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Israel names three judges for Netanyahu's corruption trial

Friedman-Feldman was one of the judges who found former Prime Minister Ehud Olmert guilty of bribery in 2015
Prime Minister Benjamin Netanyahu frequently denied any wrongdoings and rejected what he called 'false accusations' (AFP)

Israel’s District Court of Jerusalem on Wednesday named the three judges who will hear the criminal charges against Prime Minister Benjamin Netanyahu.

Rivka Friedman-Feldman, an Israeli veteran judge, will head the three-judge panel, alongside judges Moshe Bar-Am and Oded Shaham.

Friedman-Feldman was one of the judges who found former Israeli prime minister Ehud Olmert guilty of bribery in 2015.

Israel has no jury system in courts, and the trial will not start before the elections on 2 March.

Israeli polls show that Netanyahu is lagging three or four seats behind his rival Benny Gantz, a former army chief who heads the Blue and White political alliance, but the third election in less than a year might not change the political status quo in the country.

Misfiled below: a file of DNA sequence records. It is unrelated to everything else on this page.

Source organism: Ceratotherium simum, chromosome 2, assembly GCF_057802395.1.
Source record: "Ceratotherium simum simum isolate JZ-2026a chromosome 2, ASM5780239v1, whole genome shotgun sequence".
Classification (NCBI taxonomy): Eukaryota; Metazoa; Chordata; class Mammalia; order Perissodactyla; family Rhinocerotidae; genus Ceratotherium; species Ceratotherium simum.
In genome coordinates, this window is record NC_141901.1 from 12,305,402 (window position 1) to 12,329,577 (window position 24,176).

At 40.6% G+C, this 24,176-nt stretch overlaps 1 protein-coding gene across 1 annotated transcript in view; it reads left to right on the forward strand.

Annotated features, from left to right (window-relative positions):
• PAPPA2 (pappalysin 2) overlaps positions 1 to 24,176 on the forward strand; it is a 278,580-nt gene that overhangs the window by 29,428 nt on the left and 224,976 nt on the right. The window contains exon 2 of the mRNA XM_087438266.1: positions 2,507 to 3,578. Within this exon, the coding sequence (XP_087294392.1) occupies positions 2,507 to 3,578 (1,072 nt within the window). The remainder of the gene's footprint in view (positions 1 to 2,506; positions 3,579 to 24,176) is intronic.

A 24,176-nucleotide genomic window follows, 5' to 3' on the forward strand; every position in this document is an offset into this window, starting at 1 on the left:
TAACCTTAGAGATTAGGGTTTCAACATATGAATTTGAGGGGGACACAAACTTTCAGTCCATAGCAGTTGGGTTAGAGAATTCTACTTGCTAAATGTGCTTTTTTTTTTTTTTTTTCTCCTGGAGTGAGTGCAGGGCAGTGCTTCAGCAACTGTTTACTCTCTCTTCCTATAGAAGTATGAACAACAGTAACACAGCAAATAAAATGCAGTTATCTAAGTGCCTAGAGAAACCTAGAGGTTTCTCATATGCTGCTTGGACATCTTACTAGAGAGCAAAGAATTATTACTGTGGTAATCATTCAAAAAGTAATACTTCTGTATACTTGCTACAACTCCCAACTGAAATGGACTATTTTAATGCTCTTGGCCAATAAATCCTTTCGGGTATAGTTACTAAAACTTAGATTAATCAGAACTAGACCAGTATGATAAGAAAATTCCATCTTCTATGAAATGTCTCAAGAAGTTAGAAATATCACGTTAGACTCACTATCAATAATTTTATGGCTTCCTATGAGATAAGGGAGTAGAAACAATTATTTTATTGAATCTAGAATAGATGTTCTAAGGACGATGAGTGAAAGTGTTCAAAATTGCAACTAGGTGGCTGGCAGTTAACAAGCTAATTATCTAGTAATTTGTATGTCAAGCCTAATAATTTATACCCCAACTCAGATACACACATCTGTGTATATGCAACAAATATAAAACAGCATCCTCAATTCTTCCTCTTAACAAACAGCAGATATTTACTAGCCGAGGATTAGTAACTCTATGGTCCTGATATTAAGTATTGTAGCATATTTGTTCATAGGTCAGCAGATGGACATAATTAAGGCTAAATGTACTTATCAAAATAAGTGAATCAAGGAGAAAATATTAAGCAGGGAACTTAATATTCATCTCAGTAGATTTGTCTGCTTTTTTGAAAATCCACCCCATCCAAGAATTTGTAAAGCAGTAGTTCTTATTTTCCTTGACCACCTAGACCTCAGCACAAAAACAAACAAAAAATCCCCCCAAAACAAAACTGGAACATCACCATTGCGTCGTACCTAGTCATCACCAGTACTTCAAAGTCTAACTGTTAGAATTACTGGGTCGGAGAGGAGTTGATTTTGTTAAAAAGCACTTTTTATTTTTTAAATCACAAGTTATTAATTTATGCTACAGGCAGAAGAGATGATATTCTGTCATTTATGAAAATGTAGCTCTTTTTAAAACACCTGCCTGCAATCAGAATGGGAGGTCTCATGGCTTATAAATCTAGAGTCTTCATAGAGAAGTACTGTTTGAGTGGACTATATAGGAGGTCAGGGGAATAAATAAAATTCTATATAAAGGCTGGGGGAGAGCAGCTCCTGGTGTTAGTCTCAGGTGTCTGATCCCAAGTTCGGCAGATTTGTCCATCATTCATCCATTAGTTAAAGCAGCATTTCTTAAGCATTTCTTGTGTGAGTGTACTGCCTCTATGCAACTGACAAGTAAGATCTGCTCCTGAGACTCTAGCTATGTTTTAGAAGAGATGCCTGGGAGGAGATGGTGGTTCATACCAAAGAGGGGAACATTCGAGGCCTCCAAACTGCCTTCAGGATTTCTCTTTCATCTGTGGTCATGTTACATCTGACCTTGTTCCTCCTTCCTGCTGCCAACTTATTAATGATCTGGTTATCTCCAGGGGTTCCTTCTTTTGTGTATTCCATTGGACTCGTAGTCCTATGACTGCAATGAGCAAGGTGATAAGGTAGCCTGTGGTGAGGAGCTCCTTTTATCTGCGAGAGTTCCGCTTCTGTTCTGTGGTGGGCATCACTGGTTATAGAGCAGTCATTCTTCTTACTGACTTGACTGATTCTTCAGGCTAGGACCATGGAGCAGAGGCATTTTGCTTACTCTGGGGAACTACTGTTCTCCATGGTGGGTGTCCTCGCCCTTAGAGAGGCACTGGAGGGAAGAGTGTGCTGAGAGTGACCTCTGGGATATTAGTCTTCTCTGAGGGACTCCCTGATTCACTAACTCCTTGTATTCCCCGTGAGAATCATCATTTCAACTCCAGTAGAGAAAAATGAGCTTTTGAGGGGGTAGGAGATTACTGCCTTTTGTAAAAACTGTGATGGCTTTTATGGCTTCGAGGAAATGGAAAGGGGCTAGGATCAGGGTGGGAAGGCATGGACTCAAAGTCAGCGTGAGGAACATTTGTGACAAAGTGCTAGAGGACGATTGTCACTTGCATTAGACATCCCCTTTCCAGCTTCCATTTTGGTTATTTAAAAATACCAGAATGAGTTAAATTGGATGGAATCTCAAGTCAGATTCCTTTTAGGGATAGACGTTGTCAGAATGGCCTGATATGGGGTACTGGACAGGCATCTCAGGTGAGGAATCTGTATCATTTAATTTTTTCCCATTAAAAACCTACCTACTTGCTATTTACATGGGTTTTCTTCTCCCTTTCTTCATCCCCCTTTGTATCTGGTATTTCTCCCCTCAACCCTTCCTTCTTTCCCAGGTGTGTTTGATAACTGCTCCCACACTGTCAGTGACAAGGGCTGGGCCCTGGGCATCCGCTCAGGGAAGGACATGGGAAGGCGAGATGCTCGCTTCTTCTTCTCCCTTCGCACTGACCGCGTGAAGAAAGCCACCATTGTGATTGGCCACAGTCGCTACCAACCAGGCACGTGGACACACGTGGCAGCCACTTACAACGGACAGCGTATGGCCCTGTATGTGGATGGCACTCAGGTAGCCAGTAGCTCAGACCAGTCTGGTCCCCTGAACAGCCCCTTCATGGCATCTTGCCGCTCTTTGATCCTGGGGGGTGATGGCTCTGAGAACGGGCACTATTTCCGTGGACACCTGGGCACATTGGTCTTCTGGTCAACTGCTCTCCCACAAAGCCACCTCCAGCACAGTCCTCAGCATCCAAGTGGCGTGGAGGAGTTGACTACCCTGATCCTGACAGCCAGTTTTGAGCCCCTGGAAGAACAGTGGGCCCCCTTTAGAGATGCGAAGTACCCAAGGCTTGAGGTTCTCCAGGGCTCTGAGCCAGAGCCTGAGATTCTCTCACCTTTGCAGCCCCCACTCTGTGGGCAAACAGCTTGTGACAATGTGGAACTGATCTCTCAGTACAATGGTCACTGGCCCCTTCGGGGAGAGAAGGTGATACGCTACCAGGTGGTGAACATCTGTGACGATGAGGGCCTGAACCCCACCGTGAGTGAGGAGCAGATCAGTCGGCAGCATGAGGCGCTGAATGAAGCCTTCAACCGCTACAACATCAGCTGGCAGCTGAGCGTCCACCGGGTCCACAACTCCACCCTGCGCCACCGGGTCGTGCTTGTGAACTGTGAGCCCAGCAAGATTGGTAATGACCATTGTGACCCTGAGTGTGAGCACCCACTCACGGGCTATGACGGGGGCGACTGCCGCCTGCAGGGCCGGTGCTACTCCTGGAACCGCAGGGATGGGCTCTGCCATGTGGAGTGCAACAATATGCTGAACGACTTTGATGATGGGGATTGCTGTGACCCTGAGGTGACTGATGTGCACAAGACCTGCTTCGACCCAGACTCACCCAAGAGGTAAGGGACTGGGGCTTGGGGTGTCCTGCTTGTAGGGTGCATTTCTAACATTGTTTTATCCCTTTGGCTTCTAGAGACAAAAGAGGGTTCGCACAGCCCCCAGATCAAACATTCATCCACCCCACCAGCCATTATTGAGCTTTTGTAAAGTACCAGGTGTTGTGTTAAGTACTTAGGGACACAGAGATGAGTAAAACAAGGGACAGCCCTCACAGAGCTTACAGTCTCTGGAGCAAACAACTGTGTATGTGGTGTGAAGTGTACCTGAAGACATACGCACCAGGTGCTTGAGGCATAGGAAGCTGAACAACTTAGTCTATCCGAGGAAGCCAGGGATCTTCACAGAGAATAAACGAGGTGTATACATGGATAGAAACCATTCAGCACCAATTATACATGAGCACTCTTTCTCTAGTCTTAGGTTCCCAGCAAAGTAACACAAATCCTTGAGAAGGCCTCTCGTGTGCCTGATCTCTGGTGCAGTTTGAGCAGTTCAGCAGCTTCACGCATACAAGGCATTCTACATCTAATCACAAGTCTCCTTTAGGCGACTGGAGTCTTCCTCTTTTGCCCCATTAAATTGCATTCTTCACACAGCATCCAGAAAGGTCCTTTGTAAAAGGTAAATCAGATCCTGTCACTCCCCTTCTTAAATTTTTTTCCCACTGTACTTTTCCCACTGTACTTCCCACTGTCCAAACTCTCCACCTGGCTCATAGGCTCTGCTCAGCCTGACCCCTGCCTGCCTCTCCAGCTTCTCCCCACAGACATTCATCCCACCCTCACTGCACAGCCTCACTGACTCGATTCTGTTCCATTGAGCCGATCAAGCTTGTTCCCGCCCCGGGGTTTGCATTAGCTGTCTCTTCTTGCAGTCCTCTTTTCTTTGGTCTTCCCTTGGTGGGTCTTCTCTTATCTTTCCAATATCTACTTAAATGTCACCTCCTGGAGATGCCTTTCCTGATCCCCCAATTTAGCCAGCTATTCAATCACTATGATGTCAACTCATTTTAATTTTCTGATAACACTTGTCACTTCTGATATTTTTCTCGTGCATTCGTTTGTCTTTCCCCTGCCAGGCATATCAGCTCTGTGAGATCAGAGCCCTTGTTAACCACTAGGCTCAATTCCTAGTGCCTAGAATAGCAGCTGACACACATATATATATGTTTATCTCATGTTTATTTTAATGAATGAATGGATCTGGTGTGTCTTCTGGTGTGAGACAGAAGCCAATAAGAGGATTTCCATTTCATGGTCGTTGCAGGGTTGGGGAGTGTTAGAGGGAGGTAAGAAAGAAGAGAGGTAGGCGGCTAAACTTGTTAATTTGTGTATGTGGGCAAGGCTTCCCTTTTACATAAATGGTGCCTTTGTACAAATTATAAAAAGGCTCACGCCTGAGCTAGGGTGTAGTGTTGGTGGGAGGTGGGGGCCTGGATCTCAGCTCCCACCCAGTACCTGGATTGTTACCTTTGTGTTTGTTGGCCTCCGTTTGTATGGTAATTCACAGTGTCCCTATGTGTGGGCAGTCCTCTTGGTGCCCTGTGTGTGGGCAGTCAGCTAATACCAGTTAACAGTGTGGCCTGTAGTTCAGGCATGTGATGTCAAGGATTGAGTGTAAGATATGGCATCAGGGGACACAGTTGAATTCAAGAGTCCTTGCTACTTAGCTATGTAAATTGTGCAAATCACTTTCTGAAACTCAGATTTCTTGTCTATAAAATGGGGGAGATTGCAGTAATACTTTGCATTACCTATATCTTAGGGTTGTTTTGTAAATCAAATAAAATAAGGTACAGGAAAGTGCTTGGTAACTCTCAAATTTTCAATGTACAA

On 28 January, Netanyahu was indicted in three separate cases of bribery, fraud and breach of trust, becoming the first sitting Israeli premier to be accused of corruption.

Early that day, Netanyahu dropped a request for parliamentarian immunity while he was attending US President Donald Trump’s announcement of his plan dubbed the “deal of the century”.

He frequently denies any wrongdoing and rejects what he calls “false accusations” that are “politically motivated”.

Three cases

Netanyahu was charged with breach of trust and fraud in all three corruption cases, as well as bribery in one of the investigations, according to a charge sheet released by the justice ministry in November.

In the most significant case, dubbed Case 4000, the premier is accused of making decisions benefiting Bezeq - Israel's largest telecommunications company - in exchange for positive coverage on the website Walla News, which is controlled by the company's former chairman.

In another case, Case 1000, Netanyahu is accused of receiving gifts from Israeli-born filmmaker Arnon Milchan and Australian billionaire James Packer in exchange for political favours, including promoting their business interests and helping them obtain visas.

Finally, Case 2000 alleges that Netanyahu struck a deal with the owner of Yedioth Ahronoth to receive favourable coverage from the Israeli newspaper.

Netanyahu could face a maximum sentence of 10 years in prison if he is found guilty of bribery.

He could face three years in prison for fraud and breach of trust.